Management Accounting

Target Costing

We have discussed earlier in this book that one of the main reasons for calculating total cost of a product/ service is to establish a price for it. Many organisations produce a product, establish the total cost and then add a mark-up to set a price for their products.

Well – that’s what used to happen but not anymore in many sectors. After globalisation in 2005, the competition has become fierce in the business world. Same (or similar) product can be bought from many different suppliers with competing prices. In the current environment, producers need to establish the prices for their product/services which a market is willing to pay before they even produce it. If the market is unwilling to pay the price set and required by the business then the business will have three choices

1-Reduce the mark-up on the product

2-Abandon the idea/product

3-Reduce the production cost of the product

In most of the cases, organisations have a standard mark-up which they will add on their products/services. The management would not be willing to reduce the mark-up to reduce the price as this will divert their time from the products which may already be generating desired mark-up. There could be other future products/ideas which can fetch the desired mark-up.

For big companies like Uniliver or Tesco, abandoning a product may not be an issue but for some companies like Airbus, Apple, Audi or tesla it can be a major issue. For such companies abandoning a product may mean leaving a whole sector for competitors who can steal company’s market share in other products consequently. An example is Ford which is forced to sell electric vehicle at a loss as it does not want Tesla to monopolise this sector.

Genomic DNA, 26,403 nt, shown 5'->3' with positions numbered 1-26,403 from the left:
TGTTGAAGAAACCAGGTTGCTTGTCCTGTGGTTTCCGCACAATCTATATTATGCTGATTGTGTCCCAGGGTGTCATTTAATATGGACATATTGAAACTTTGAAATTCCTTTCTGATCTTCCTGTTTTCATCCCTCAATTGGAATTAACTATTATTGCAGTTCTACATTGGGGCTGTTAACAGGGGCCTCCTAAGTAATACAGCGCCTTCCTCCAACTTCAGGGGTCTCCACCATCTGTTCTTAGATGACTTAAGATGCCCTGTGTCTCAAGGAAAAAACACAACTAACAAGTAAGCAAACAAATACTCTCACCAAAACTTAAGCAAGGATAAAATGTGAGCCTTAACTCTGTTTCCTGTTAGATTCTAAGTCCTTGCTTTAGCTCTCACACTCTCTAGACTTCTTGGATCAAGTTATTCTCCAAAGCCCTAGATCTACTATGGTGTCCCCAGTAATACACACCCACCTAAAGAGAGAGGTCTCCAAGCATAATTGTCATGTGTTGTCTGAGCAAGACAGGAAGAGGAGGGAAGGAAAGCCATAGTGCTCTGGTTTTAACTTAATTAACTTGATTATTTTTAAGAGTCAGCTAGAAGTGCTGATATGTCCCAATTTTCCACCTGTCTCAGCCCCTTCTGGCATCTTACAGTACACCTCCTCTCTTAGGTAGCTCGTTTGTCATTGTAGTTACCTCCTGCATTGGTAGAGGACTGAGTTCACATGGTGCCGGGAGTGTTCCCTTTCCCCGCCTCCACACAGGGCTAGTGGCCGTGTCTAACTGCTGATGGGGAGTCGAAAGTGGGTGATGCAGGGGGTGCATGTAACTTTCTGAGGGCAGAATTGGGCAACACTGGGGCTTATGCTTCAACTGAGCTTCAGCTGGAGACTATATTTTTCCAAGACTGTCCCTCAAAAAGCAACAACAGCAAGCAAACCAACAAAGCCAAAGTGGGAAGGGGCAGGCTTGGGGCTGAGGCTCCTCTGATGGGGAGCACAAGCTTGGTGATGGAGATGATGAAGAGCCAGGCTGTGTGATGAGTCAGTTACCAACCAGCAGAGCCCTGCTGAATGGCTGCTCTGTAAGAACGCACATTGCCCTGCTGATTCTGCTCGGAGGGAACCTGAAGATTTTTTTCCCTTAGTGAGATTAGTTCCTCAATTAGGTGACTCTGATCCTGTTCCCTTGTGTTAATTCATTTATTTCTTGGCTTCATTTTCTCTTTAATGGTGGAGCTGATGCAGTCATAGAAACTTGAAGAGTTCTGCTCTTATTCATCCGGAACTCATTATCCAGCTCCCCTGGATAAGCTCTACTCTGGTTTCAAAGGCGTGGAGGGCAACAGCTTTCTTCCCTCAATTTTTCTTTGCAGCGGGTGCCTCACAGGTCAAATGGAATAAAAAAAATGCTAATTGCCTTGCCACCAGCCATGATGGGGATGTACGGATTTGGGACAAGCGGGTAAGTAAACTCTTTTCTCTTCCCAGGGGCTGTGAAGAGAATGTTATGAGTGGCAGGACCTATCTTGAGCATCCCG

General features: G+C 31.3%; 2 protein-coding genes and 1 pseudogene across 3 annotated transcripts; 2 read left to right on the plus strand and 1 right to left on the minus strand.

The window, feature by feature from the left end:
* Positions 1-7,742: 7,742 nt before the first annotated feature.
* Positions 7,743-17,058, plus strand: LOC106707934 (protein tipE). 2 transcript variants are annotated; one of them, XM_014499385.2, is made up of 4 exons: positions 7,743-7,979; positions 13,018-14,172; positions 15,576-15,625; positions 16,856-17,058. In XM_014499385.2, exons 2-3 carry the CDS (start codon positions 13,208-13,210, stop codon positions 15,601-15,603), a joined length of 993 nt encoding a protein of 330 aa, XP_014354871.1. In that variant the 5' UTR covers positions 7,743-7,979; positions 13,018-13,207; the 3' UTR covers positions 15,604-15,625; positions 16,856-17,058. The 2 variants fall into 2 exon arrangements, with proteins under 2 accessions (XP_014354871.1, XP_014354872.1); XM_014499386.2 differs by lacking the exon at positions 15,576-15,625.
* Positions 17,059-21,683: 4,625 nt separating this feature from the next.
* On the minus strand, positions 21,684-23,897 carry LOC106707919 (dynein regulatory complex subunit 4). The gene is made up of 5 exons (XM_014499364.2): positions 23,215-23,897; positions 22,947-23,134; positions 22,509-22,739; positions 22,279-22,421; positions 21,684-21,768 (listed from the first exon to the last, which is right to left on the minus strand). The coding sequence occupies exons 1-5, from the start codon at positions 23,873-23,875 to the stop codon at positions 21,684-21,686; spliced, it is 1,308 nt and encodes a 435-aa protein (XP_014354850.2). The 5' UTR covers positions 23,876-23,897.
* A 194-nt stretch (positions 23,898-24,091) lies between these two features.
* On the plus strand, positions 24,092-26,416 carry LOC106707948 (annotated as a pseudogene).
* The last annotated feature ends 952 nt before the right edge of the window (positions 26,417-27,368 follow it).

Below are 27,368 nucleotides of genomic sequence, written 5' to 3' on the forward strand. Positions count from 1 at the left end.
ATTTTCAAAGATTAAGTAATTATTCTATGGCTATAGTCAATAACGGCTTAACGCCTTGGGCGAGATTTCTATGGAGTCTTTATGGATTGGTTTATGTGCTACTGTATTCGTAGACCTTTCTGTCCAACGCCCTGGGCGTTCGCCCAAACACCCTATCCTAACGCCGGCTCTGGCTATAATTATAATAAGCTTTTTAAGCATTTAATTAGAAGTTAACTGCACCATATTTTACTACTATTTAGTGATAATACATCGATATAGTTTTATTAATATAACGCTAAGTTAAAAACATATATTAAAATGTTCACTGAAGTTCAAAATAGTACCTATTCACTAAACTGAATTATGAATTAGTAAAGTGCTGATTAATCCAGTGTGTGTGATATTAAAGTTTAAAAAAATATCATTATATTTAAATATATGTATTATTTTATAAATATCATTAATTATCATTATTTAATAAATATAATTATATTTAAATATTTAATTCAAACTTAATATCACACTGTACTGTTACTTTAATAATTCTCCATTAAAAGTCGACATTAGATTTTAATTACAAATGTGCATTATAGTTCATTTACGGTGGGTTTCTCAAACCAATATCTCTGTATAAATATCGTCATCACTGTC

If the management, decides to go ahead with the project, then they will work backwords (from a set price to the required cost rather than from a set cost to the required price) to reduce the cost of the product to a level where the product can be sold at the price which a market is willing to pay and desired profit is also achievable. This approach is called Target Costing.

In some cases, small adjustments in the product may reduce the cost to the desired level. This may involve reducing the weight, volume, size and/or functionality of the product minutely which consumer will not notice.

There is another option available to the management to reduce production cost before deep diving into Target Costing which is outsourcing the production of the product. Many countries where cost of production is too high due to factors like high labour cost, rent, rates and insurance etc are producing products in the developing countries including China, Vietnam, Thailand, India, Bangladesh and Pakistan etc. However, it is not always possible to outsource due to issues like unavailability of technical skills in the developing countries, protection of patents, company policies etc.

Target costing approach pushes management out of the box to find the solutions to reduce the production cost. As we have discussed in chapter 2 of this book, variable costs are the one which can be reduced in the short term so the management focus will be on material and labour costs which are two most prominent types of variable costs.

Reducing the cost of material:

Most obvious solution would be going back to the supplier and renegotiating the prices of the raw materials. Many profitable businesses get negligent in this area as there is no genuine push to decrease the prices of the inputs. However, if management knows they need to reduce the cost of the raw material, say by 15%, they will try hard to get this reduction from their supplier. If current suppliers agree to reduce the prices then the problem is solved. Otherwise the business will be forced to look for other suppliers in the market.

Finding new suppliers may bring more opportunities for the business, not only for the product in question but also for other products. Existing suppliers may have been arranged a long time ago and the business may not have looked harder for better prices elsewhere.